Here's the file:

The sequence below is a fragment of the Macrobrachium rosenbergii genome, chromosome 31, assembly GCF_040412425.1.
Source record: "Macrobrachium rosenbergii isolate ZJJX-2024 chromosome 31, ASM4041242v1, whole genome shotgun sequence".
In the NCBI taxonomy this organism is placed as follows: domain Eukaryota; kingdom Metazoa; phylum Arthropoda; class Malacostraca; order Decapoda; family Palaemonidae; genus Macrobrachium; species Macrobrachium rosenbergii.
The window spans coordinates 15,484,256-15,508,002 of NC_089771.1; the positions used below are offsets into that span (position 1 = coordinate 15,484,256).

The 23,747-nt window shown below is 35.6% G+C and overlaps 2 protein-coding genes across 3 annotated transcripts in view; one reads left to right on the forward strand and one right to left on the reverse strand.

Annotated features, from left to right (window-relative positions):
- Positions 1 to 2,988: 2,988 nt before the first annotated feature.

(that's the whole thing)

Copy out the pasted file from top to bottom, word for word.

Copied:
The sequence below is a fragment of the Macrobrachium rosenbergii genome, chromosome 31, assembly GCF_040412425.1.
Source record: "Macrobrachium rosenbergii isolate ZJJX-2024 chromosome 31, ASM4041242v1, whole genome shotgun sequence".
In the NCBI taxonomy this organism is placed as follows: domain Eukaryota; kingdom Metazoa; phylum Arthropoda; class Malacostraca; order Decapoda; family Palaemonidae; genus Macrobrachium; species Macrobrachium rosenbergii.
The window spans coordinates 15,484,256-15,508,002 of NC_089771.1; the positions used below are offsets into that span (position 1 = coordinate 15,484,256).

The 23,747-nt window shown below is 35.6% G+C and overlaps 2 protein-coding genes across 3 annotated transcripts in view; one reads left to right on the forward strand and one right to left on the reverse strand.

Annotated features, from left to right (window-relative positions):
- Positions 1 to 2,988: 2,988 nt before the first annotated feature.